Freakonomics's four sections offer various takes on the source book's premise: what happens when you ask "a different kind of question entirely"?
Learning is like a virus.
-- Urail King
"How can you tell if a sumo wrestler is cheating?" The question posed by "Pure Corruption," Alex Gibney's section of Freakonomics, isn't an obvious one. Neither is the answer. "It's hard to tell," Gibney narrates, "unless you look at patterns over time. Corruption is by its nature hard to identify, hard to prove." It's the same answer, the piece suggests, that can be applied -- or could have been applied -- to the economic crisis, in particular in the U.S., as credit default swaps and other financial instruments multiplied.
"Pure Corruption" goes on to outline a far-reaching scandal in Japan's sumo wrestling industry, cheating despite a 2000-year history premised on purification rituals and dedication to ideals and traditions. Its focus on wrestling departs from the source book, by "rogue economist" Steven Levitt and journalist Stephen J. Dubner, in order to examine the concept at hand, namely, corruption. This approach makes it different from the other three sections in Freakonomics. And that goes to an important point of the documentary, which pulls together investigations by different artists. Each offers a particular take on a particular chapter or idea, and the variegated whole asks another, frankly intriguing question by its end: what might documentaries do that you haven't seen before?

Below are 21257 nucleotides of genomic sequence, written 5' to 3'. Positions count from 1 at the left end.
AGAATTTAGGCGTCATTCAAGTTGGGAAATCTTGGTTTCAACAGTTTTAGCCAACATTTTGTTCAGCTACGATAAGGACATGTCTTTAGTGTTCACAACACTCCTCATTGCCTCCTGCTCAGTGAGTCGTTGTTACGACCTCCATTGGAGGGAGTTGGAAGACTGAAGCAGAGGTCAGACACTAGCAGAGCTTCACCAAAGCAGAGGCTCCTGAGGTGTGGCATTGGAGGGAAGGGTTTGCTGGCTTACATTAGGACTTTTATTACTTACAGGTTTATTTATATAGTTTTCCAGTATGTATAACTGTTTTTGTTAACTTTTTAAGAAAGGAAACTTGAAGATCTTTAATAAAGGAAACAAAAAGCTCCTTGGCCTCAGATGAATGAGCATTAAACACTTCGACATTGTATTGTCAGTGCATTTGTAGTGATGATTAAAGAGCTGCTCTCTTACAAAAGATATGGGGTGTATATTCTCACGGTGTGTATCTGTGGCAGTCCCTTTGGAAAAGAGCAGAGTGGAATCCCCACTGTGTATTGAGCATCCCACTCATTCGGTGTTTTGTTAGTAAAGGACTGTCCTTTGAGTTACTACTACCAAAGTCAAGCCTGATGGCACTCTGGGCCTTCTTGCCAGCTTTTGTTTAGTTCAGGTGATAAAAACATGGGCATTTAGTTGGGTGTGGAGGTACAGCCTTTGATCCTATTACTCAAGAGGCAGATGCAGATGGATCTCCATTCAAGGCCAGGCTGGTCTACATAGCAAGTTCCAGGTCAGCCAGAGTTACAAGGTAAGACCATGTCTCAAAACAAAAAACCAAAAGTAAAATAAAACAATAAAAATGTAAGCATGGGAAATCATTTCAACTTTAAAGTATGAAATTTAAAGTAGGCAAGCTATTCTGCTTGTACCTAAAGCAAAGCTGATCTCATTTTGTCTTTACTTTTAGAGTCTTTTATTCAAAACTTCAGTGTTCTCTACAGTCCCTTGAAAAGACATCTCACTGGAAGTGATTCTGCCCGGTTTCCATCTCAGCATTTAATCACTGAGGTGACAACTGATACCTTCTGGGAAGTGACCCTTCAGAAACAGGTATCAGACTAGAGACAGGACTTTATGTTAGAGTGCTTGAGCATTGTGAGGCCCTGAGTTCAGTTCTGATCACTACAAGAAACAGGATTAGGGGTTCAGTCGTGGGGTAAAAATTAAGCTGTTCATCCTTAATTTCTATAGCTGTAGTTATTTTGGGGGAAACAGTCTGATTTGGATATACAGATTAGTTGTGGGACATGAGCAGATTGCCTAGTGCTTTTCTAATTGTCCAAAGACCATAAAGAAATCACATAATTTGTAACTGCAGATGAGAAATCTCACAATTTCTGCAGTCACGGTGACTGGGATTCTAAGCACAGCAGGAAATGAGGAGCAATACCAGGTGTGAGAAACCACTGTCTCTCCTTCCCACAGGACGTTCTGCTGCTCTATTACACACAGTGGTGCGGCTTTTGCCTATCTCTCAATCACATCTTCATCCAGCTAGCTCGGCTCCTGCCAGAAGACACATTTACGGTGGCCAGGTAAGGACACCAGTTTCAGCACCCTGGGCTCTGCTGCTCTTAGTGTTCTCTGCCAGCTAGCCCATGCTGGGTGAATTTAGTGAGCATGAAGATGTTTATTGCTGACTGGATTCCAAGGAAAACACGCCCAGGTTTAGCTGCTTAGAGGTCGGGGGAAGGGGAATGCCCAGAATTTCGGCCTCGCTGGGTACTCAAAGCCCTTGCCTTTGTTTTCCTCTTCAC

In asking such a question, the film is following the book's premise, which was to seek out "answers" to social and moral dilemmas by looking at the world just a bit askew, "asking a different kind of question entirely." These different questions are formulated in terms of economics, a pursuit of "numerical evidence of something very difficult to prove." Each section offers a variation on this idea. Morgan Spurlock's “A Roshanda by Any Other Name” pretty much repeats the book chapter's concept, that baby names don't affect children's lives, but their environments do. It's interesting to ponder, though not really explored here, how that distinction is measured, as the names might be understood as functions of their environments -- classed, raced, aged -- and vice versa. Causes and effects seem more circular and interconnected than they might ever be separated.